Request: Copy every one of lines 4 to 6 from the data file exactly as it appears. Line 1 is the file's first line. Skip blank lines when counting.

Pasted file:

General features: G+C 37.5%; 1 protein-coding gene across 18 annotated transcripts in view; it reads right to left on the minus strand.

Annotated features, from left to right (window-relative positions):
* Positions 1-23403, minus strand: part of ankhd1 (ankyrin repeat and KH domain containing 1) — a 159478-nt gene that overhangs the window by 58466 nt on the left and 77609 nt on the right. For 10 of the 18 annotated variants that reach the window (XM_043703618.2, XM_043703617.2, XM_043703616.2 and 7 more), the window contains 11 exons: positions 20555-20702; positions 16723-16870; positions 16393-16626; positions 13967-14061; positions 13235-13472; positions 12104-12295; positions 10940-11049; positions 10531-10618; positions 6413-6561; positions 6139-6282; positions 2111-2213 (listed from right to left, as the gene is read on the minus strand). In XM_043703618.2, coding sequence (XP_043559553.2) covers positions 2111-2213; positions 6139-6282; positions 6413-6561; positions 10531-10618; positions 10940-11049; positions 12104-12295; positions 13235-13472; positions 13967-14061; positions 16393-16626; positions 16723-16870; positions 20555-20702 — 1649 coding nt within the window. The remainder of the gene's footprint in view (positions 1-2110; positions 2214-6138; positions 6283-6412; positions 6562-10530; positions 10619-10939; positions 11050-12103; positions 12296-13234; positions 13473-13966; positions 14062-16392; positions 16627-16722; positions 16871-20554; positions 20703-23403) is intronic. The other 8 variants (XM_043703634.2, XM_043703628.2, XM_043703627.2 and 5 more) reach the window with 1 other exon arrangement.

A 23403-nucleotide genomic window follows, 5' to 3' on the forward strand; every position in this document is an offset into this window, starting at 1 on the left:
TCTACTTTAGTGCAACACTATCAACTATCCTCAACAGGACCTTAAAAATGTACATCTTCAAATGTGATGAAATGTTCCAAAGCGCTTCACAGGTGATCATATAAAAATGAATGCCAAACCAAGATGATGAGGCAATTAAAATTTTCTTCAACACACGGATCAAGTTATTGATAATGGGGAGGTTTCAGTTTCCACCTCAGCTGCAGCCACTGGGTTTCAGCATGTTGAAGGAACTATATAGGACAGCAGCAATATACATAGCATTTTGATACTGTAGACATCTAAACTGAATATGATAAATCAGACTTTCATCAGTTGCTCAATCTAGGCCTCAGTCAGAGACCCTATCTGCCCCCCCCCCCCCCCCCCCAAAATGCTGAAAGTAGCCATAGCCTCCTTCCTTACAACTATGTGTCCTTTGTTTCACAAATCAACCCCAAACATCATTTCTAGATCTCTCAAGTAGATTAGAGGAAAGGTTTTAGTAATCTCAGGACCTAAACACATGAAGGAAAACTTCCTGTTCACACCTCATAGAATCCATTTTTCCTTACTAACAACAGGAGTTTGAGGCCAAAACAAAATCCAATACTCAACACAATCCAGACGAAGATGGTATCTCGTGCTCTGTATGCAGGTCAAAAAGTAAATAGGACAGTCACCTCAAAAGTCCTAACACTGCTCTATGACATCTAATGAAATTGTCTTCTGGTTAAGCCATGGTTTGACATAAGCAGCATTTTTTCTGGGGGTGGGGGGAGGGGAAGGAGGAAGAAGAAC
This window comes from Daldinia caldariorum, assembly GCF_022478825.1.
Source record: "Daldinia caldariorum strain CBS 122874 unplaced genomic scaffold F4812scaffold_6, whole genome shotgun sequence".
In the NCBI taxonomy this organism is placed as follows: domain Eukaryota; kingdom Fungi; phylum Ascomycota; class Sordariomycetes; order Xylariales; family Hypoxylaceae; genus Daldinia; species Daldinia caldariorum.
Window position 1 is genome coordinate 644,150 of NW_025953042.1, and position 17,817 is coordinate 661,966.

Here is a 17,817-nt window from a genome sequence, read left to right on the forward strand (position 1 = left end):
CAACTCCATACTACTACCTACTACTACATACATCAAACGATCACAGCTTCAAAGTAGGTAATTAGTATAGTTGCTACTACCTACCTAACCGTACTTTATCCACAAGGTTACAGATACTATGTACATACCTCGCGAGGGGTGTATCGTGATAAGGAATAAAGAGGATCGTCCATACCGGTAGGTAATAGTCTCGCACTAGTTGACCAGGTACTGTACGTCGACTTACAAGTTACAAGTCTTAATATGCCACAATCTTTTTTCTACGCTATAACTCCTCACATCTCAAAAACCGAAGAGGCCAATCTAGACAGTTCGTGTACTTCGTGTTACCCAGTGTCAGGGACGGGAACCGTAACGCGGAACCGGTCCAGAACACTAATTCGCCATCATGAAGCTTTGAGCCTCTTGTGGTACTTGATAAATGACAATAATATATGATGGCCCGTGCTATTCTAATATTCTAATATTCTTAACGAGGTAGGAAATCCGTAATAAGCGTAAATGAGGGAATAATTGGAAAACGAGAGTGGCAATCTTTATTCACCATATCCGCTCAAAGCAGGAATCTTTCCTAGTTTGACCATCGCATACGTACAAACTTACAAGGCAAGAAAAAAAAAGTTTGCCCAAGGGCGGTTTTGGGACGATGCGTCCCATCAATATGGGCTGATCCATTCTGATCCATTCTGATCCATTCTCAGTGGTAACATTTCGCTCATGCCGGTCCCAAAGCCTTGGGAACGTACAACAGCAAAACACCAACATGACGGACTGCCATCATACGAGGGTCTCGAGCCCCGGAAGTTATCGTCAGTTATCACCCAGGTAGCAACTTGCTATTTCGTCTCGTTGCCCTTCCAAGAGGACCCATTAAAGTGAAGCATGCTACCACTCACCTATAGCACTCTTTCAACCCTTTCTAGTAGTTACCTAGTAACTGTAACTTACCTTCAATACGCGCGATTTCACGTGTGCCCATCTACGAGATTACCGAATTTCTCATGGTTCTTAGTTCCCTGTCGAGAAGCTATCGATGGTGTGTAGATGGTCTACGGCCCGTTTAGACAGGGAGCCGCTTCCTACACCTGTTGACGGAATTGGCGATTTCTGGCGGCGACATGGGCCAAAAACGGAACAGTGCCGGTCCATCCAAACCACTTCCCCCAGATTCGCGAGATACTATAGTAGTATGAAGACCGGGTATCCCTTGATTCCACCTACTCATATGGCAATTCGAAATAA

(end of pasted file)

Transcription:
A 23403-nucleotide genomic window follows, 5' to 3' on the forward strand; every position in this document is an offset into this window, starting at 1 on the left:
TCTACTTTAGTGCAACACTATCAACTATCCTCAACAGGACCTTAAAAATGTACATCTTCAAATGTGATGAAATGTTCCAAAGCGCTTCACAGGTGATCATATAAAAATGAATGCCAAACCAAGATGATGAGGCAATTAAAATTTTCTTCAACACACGGATCAAGTTATTGATAATGGGGAGGTTTCAGTTTCCACCTCAGCTGCAGCCACTGGGTTTCAGCATGTTGAAGGAACTATATAGGACAGCAGCAATATACATAGCATTTTGATACTGTAGACATCTAAACTGAATATGATAAATCAGACTTTCATCAGTTGCTCAATCTAGGCCTCAGTCAGAGACCCTATCTGCCCCCCCCCCCCCCCCCCCAAAATGCTGAAAGTAGCCATAGCCTCCTTCCTTACAACTATGTGTCCTTTGTTTCACAAATCAACCCCAAACATCATTTCTAGATCTCTCAAGTAGATTAGAGGAAAGGTTTTAGTAATCTCAGGACCTAAACACATGAAGGAAAACTTCCTGTTCACACCTCATAGAATCCATTTTTCCTTACTAACAACAGGAGTTTGAGGCCAAAACAAAATCCAATACTCAACACAATCCAGACGAAGATGGTATCTCGTGCTCTGTATGCAGGTCAAAAAGTAAATAGGACAGTCACCTCAAAAGTCCTAACACTGCTCTATGACATCTAATGAAATTGTCTTCTGGTTAAGCCATGGTTTGACATAAGCAGCATTTTTTCTGGGGGTGGGGGGAGGGGAAGGAGGAAGAAGAAC
This window comes from Daldinia caldariorum, assembly GCF_022478825.1.